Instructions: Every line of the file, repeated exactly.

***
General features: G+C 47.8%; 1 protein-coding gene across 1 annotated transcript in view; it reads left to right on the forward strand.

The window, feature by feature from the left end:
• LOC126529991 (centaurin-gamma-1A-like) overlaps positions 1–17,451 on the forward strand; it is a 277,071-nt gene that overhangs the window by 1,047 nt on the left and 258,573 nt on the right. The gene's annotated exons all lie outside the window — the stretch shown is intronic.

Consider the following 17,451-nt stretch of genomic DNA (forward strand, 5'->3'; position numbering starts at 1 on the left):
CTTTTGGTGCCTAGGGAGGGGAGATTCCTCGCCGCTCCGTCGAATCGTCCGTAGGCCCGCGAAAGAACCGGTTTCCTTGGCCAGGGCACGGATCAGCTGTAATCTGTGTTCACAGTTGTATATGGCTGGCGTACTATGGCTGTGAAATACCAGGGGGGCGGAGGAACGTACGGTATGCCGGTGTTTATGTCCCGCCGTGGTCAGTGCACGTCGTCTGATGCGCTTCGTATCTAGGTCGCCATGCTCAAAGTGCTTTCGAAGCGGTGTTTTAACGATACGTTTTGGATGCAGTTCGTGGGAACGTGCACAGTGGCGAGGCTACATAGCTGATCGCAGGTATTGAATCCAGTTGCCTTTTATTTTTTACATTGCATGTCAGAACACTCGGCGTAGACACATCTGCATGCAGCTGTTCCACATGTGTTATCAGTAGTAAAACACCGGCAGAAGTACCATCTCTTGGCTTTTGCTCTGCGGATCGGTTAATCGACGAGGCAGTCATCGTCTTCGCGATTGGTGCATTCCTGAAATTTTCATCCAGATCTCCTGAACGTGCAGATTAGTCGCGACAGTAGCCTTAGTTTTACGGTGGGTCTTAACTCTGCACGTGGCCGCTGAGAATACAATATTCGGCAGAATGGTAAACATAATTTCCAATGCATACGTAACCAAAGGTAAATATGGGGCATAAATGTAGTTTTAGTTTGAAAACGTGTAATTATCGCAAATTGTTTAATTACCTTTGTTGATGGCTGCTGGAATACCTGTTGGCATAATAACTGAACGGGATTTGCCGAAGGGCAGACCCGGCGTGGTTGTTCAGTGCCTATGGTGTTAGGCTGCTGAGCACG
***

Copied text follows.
General features: G+C 47.8%; 1 protein-coding gene across 1 annotated transcript in view; it reads left to right on the forward strand.

The window, feature by feature from the left end:
• LOC126529991 (centaurin-gamma-1A-like) overlaps positions 1–17,451 on the forward strand; it is a 277,071-nt gene that overhangs the window by 1,047 nt on the left and 258,573 nt on the right. The gene's annotated exons all lie outside the window — the stretch shown is intronic.

Consider the following 17,451-nt stretch of genomic DNA (forward strand, 5'->3'; position numbering starts at 1 on the left):
CTTTTGGTGCCTAGGGAGGGGAGATTCCTCGCCGCTCCGTCGAATCGTCCGTAGGCCCGCGAAAGAACCGGTTTCCTTGGCCAGGGCACGGATCAGCTGTAATCTGTGTTCACAGTTGTATATGGCTGGCGTACTATGGCTGTGAAATACCAGGGGGGCGGAGGAACGTACGGTATGCCGGTGTTTATGTCCCGCCGTGGTCAGTGCACGTCGTCTGATGCGCTTCGTATCTAGGTCGCCATGCTCAAAGTGCTTTCGAAGCGGTGTTTTAACGATACGTTTTGGATGCAGTTCGTGGGAACGTGCACAGTGGCGAGGCTACATAGCTGATCGCAGGTATTGAATCCAGTTGCCTTTTATTTTTTACATTGCATGTCAGAACACTCGGCGTAGACACATCTGCATGCAGCTGTTCCACATGTGTTATCAGTAGTAAAACACCGGCAGAAGTACCATCTCTTGGCTTTTGCTCTGCGGATCGGTTAATCGACGAGGCAGTCATCGTCTTCGCGATTGGTGCATTCCTGAAATTTTCATCCAGATCTCCTGAACGTGCAGATTAGTCGCGACAGTAGCCTTAGTTTTACGGTGGGTCTTAACTCTGCACGTGGCCGCTGAGAATACAATATTCGGCAGAATGGTAAACATAATTTCCAATGCATACGTAACCAAAGGTAAATATGGGGCATAAATGTAGTTTTAGTTTGAAAACGTGTAATTATCGCAAATTGTTTAATTACCTTTGTTGATGGCTGCTGGAATACCTGTTGGCATAATAACTGAACGGGATTTGCCGAAGGGCAGACCCGGCGTGGTTGTTCAGTGCCTATGGTGTTAGGCTGCTGAGCACG